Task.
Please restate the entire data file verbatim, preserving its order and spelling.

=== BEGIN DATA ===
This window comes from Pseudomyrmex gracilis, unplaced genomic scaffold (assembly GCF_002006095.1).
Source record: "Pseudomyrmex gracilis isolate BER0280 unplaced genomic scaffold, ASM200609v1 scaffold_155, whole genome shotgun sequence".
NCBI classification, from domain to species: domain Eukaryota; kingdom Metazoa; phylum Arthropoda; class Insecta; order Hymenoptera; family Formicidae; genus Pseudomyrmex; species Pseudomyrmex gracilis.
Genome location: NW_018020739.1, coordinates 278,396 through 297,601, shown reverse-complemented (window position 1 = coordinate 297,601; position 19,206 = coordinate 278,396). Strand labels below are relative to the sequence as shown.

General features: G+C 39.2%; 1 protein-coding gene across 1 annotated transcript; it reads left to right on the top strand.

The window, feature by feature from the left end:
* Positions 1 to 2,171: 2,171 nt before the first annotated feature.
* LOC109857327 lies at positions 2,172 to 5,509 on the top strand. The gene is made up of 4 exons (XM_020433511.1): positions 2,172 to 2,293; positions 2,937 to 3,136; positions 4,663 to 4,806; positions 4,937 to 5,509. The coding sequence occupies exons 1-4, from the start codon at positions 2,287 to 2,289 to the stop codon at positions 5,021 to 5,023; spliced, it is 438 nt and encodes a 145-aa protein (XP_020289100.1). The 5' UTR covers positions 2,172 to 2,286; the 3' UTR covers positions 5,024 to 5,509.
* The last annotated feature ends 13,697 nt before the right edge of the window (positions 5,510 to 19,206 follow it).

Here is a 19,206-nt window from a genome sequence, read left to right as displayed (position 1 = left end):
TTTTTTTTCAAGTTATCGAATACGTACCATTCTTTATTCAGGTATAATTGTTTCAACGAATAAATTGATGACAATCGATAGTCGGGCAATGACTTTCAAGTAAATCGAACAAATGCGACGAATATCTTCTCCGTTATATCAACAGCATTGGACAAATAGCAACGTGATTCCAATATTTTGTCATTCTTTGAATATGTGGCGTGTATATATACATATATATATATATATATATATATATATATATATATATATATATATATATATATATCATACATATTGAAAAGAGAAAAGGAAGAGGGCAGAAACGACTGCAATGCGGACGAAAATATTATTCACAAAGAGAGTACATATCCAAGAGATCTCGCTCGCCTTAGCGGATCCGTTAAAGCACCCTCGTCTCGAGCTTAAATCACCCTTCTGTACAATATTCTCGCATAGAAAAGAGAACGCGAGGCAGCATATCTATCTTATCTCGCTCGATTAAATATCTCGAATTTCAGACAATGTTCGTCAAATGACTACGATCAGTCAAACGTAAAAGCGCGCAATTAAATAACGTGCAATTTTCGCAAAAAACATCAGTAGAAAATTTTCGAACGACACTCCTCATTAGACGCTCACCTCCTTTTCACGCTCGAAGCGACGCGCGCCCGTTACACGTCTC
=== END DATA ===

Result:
This window comes from Pseudomyrmex gracilis, unplaced genomic scaffold (assembly GCF_002006095.1).
Source record: "Pseudomyrmex gracilis isolate BER0280 unplaced genomic scaffold, ASM200609v1 scaffold_155, whole genome shotgun sequence".
NCBI classification, from domain to species: domain Eukaryota; kingdom Metazoa; phylum Arthropoda; class Insecta; order Hymenoptera; family Formicidae; genus Pseudomyrmex; species Pseudomyrmex gracilis.
Genome location: NW_018020739.1, coordinates 278,396 through 297,601, shown reverse-complemented (window position 1 = coordinate 297,601; position 19,206 = coordinate 278,396). Strand labels below are relative to the sequence as shown.

General features: G+C 39.2%; 1 protein-coding gene across 1 annotated transcript; it reads left to right on the top strand.

The window, feature by feature from the left end:
* Positions 1 to 2,171: 2,171 nt before the first annotated feature.
* LOC109857327 lies at positions 2,172 to 5,509 on the top strand. The gene is made up of 4 exons (XM_020433511.1): positions 2,172 to 2,293; positions 2,937 to 3,136; positions 4,663 to 4,806; positions 4,937 to 5,509. The coding sequence occupies exons 1-4, from the start codon at positions 2,287 to 2,289 to the stop codon at positions 5,021 to 5,023; spliced, it is 438 nt and encodes a 145-aa protein (XP_020289100.1). The 5' UTR covers positions 2,172 to 2,286; the 3' UTR covers positions 5,024 to 5,509.
* The last annotated feature ends 13,697 nt before the right edge of the window (positions 5,510 to 19,206 follow it).

Here is a 19,206-nt window from a genome sequence, read left to right as displayed (position 1 = left end):
TTTTTTTTCAAGTTATCGAATACGTACCATTCTTTATTCAGGTATAATTGTTTCAACGAATAAATTGATGACAATCGATAGTCGGGCAATGACTTTCAAGTAAATCGAACAAATGCGACGAATATCTTCTCCGTTATATCAACAGCATTGGACAAATAGCAACGTGATTCCAATATTTTGTCATTCTTTGAATATGTGGCGTGTATATATACATATATATATATATATATATATATATATATATATATATATATATATATATATATATCATACATATTGAAAAGAGAAAAGGAAGAGGGCAGAAACGACTGCAATGCGGACGAAAATATTATTCACAAAGAGAGTACATATCCAAGAGATCTCGCTCGCCTTAGCGGATCCGTTAAAGCACCCTCGTCTCGAGCTTAAATCACCCTTCTGTACAATATTCTCGCATAGAAAAGAGAACGCGAGGCAGCATATCTATCTTATCTCGCTCGATTAAATATCTCGAATTTCAGACAATGTTCGTCAAATGACTACGATCAGTCAAACGTAAAAGCGCGCAATTAAATAACGTGCAATTTTCGCAAAAAACATCAGTAGAAAATTTTCGAACGACACTCCTCATTAGACGCTCACCTCCTTTTCACGCTCGAAGCGACGCGCGCCCGTTACACGTCTC